LAKE ZURICH, Ill. -- Scotty's Home Market here is expanding its portable PC on-line ordering test to include more new shoppers, customers on whom it has little or no demographic data or shopping history.
The company said it's extracted quite a bit of learning about established customers' shopping behavior but now wants to explore the potential for increasing order frequency among new customers. Early indications are promising, as a small test group of new users has already demonstrated a propensity for greater shopping frequency than established customers.
The Internet retailer has issued to a group of shoppers their own "Scottyscan" devices, which are handheld personal computers equipped with bar code scanning technology. Using the wireless units, shoppers build their grocery lists on an ongoing basis "as needs are identified," said Chris Sang, chief operating officer of Scotty's. This approach differs from typical "session-based" on-line shopping, in which a consumer allocates time to log on to an electronic commerce Web site and figure out what they need to purchase all at one time, in one session.
Sang said the new shopping approach, in which shoppers build their grocery lists through the Scottyscan keypad or by scanning the bar code of an item to add it to the list, is taking off particularly well among those shoppers new to the service.
Initial results among the first group of 200 shoppers using the service since August indicated they shop about 18 times per year, with a typical order size of $130, he said. However, more compelling results emerged when Scotty's recently expanded the program to include 50 more shoppers new to the program. Among those shoppers - who did not have a history of shopping with Scotty's in the past - the "annualized frequency" of shopping is estimated at 33 times per year.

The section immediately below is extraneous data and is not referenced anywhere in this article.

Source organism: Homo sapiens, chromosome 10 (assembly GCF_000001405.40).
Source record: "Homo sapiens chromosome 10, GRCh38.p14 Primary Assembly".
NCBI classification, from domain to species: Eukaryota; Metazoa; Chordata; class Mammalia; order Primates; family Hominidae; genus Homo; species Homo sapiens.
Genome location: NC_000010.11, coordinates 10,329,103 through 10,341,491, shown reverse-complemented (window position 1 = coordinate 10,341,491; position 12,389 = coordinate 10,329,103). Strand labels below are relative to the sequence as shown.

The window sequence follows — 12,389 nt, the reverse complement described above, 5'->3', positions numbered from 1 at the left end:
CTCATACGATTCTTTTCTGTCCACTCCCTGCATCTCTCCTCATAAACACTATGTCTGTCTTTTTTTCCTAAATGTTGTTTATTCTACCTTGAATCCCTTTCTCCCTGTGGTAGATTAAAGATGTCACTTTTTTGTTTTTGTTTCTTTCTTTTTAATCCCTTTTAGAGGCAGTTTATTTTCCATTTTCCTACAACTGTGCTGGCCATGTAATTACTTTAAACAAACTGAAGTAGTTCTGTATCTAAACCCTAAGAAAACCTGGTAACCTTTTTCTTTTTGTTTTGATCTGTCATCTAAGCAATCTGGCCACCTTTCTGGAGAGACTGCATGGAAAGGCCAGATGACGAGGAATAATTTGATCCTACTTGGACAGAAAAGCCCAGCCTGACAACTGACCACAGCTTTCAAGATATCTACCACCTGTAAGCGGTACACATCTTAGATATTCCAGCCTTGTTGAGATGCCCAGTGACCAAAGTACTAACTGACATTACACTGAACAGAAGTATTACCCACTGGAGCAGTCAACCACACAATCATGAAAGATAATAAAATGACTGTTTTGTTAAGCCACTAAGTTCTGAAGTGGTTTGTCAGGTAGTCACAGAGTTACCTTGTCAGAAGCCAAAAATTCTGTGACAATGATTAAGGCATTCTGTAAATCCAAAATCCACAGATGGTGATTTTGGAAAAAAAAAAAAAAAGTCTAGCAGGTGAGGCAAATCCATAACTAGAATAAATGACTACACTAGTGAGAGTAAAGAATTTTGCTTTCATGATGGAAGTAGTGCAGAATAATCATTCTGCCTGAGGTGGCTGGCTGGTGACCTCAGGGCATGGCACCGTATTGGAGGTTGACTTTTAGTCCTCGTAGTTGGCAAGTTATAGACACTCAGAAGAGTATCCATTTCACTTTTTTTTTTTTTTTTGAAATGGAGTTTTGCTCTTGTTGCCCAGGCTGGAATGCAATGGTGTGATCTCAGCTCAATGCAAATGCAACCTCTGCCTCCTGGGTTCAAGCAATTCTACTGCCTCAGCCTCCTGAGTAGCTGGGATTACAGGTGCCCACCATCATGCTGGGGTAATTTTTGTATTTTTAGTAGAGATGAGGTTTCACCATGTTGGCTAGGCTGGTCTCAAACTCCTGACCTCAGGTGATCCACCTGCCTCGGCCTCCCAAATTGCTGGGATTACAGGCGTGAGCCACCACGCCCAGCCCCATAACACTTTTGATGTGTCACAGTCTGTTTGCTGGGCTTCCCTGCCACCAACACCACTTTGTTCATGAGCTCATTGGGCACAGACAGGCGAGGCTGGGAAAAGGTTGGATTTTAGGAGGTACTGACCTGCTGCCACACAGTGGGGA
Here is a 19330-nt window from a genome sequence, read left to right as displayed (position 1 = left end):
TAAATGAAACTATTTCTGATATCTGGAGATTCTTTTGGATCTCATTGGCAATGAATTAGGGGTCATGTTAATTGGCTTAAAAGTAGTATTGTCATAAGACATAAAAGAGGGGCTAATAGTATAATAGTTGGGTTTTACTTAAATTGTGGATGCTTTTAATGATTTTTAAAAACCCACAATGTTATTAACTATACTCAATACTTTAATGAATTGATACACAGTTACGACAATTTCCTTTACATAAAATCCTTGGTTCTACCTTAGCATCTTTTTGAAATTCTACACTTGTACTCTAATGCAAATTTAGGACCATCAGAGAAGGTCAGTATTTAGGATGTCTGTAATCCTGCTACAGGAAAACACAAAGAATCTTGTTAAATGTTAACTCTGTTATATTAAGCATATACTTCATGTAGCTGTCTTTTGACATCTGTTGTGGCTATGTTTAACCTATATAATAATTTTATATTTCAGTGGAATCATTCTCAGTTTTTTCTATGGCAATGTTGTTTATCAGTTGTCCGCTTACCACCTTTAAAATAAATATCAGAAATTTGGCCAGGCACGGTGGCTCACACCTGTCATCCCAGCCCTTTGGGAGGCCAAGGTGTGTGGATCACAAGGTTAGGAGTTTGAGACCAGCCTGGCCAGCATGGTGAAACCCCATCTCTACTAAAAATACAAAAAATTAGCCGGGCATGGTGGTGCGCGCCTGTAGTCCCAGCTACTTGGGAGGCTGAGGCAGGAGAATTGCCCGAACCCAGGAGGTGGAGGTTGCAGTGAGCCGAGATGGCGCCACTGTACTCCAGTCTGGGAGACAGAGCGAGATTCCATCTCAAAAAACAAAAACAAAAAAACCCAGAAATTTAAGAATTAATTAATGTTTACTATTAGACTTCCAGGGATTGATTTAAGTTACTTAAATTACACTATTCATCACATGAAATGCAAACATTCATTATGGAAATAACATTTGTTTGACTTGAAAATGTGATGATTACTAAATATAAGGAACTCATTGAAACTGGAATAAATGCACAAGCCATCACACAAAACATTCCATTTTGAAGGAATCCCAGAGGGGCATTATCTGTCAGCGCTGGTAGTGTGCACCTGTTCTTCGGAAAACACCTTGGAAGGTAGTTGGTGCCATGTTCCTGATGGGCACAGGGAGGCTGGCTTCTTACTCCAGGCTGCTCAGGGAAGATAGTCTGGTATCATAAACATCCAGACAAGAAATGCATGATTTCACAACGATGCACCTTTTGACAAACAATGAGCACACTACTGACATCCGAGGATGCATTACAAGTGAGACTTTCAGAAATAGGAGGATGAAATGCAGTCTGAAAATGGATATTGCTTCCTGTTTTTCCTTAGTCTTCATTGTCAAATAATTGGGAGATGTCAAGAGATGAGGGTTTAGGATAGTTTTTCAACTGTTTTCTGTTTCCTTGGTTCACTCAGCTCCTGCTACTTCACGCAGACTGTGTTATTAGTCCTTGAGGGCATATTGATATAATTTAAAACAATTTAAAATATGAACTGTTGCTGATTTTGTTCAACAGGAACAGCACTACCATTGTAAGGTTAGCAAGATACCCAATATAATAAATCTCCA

New users' positive response to the technology lends optimism to the technology's potential as a customer-acquisition tool.
Sang said a larger test group than the current 50 new shoppers, and a longer test period, will yield more reliable numbers, but he remains confident that shopping frequency is on the upswing. He said Scotty's calculated the "annualized frequency" by tracking the number of orders placed by new users over three months' time and then extrapolating that figure over 12 months' time.
Unlike the first shopper group of 200 consumers, on whom Scotty's had collected demographic and historical purchase data, the retailer does not have data on the second group of 50 new shoppers.
"Frankly, we were surprised by the results," he said of the increased shopping frequency among new customers. "We'll be a little more assured about the results after we get to 100 new users" involved in the program.
The Scottyscan devices are PalmPilot devices equipped with scanning technology from Symbol Technologies, Holtsville, N.Y., and order entry software from HighPoint Systems, Cambridge, Mass.
"The [metrics] that are most important to us are the frequency and order size," Sang said. He said the order size among new and established shoppers has been pretty steady at $130 however, the frequency of shopping seems to have potential to grow. "An extra eight shops [per year] is another $1,000" in revenue, he noted.
The shopping approach differs not only in that consumers can build their grocery lists throughout the week, but that they are given a running start on the task because Scotty's downloads to each device a starter list of items that a particular household purchases on a regular basis.
"The real benefit of this device is that it is portable and always in the kitchen so you can be creating your order throughout the week, and because it takes you away from 'session-based shopping,' the process of sitting down before the computer and figuring out what you need," he said.